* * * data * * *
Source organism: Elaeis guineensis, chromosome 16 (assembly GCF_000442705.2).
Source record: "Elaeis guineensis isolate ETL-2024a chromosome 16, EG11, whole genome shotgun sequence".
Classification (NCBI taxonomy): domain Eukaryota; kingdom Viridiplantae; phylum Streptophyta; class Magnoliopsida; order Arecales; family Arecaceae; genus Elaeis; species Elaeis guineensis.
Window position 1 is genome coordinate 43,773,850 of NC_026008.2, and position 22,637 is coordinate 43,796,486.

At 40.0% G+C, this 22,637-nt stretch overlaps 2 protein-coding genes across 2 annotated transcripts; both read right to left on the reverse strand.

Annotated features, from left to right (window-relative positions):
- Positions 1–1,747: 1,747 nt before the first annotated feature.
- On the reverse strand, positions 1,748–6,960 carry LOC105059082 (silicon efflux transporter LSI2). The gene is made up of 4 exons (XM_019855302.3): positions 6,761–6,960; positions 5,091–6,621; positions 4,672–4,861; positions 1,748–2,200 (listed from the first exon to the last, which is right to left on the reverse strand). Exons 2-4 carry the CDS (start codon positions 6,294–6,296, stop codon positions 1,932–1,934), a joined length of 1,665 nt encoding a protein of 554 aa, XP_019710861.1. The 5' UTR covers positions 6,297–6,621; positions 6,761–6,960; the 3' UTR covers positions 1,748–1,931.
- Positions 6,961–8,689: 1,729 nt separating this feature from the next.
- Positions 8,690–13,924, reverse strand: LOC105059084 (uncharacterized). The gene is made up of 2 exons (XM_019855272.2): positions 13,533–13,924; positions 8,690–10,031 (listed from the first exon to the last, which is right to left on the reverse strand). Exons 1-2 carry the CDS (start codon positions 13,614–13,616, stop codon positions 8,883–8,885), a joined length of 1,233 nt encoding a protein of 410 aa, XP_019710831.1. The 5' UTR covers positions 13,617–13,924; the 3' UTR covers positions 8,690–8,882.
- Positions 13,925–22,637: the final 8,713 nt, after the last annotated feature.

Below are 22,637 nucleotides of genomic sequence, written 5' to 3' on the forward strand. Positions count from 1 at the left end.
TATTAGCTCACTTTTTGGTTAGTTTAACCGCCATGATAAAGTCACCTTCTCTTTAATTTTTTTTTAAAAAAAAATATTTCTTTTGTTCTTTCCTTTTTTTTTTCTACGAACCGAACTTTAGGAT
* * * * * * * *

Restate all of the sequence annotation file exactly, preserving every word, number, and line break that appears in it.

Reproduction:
Source organism: Elaeis guineensis, chromosome 16 (assembly GCF_000442705.2).
Source record: "Elaeis guineensis isolate ETL-2024a chromosome 16, EG11, whole genome shotgun sequence".
Classification (NCBI taxonomy): domain Eukaryota; kingdom Viridiplantae; phylum Streptophyta; class Magnoliopsida; order Arecales; family Arecaceae; genus Elaeis; species Elaeis guineensis.
Window position 1 is genome coordinate 43,773,850 of NC_026008.2, and position 22,637 is coordinate 43,796,486.

At 40.0% G+C, this 22,637-nt stretch overlaps 2 protein-coding genes across 2 annotated transcripts; both read right to left on the reverse strand.

Annotated features, from left to right (window-relative positions):
- Positions 1–1,747: 1,747 nt before the first annotated feature.
- On the reverse strand, positions 1,748–6,960 carry LOC105059082 (silicon efflux transporter LSI2). The gene is made up of 4 exons (XM_019855302.3): positions 6,761–6,960; positions 5,091–6,621; positions 4,672–4,861; positions 1,748–2,200 (listed from the first exon to the last, which is right to left on the reverse strand). Exons 2-4 carry the CDS (start codon positions 6,294–6,296, stop codon positions 1,932–1,934), a joined length of 1,665 nt encoding a protein of 554 aa, XP_019710861.1. The 5' UTR covers positions 6,297–6,621; positions 6,761–6,960; the 3' UTR covers positions 1,748–1,931.
- Positions 6,961–8,689: 1,729 nt separating this feature from the next.
- Positions 8,690–13,924, reverse strand: LOC105059084 (uncharacterized). The gene is made up of 2 exons (XM_019855272.2): positions 13,533–13,924; positions 8,690–10,031 (listed from the first exon to the last, which is right to left on the reverse strand). Exons 1-2 carry the CDS (start codon positions 13,614–13,616, stop codon positions 8,883–8,885), a joined length of 1,233 nt encoding a protein of 410 aa, XP_019710831.1. The 5' UTR covers positions 13,617–13,924; the 3' UTR covers positions 8,690–8,882.
- Positions 13,925–22,637: the final 8,713 nt, after the last annotated feature.

Below are 22,637 nucleotides of genomic sequence, written 5' to 3' on the forward strand. Positions count from 1 at the left end.
TATTAGCTCACTTTTTGGTTAGTTTAACCGCCATGATAAAGTCACCTTCTCTTTAATTTTTTTTTAAAAAAAAATATTTCTTTTGTTCTTTCCTTTTTTTTTTCTACGAACCGAACTTTAGGAT